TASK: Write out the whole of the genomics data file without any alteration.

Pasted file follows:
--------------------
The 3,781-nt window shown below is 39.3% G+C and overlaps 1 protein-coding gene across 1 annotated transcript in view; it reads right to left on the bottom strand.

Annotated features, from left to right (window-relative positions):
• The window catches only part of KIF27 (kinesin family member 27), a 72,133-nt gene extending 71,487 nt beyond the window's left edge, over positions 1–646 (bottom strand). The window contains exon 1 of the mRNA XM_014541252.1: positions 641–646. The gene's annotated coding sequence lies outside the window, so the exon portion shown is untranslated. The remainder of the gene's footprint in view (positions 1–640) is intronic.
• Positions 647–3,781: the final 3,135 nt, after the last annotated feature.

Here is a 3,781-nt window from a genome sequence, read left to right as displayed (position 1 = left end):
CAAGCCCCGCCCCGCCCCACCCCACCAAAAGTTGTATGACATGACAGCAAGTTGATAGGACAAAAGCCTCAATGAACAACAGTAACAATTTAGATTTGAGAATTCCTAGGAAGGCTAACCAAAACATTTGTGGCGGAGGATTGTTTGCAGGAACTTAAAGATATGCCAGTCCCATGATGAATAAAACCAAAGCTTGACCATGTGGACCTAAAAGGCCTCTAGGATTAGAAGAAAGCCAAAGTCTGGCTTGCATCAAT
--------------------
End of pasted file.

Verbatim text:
The 3,781-nt window shown below is 39.3% G+C and overlaps 1 protein-coding gene across 1 annotated transcript in view; it reads right to left on the bottom strand.

Annotated features, from left to right (window-relative positions):
• The window catches only part of KIF27 (kinesin family member 27), a 72,133-nt gene extending 71,487 nt beyond the window's left edge, over positions 1–646 (bottom strand). The window contains exon 1 of the mRNA XM_014541252.1: positions 641–646. The gene's annotated coding sequence lies outside the window, so the exon portion shown is untranslated. The remainder of the gene's footprint in view (positions 1–640) is intronic.
• Positions 647–3,781: the final 3,135 nt, after the last annotated feature.

Here is a 3,781-nt window from a genome sequence, read left to right as displayed (position 1 = left end):
CAAGCCCCGCCCCGCCCCACCCCACCAAAAGTTGTATGACATGACAGCAAGTTGATAGGACAAAAGCCTCAATGAACAACAGTAACAATTTAGATTTGAGAATTCCTAGGAAGGCTAACCAAAACATTTGTGGCGGAGGATTGTTTGCAGGAACTTAAAGATATGCCAGTCCCATGATGAATAAAACCAAAGCTTGACCATGTGGACCTAAAAGGCCTCTAGGATTAGAAGAAAGCCAAAGTCTGGCTTGCATCAAT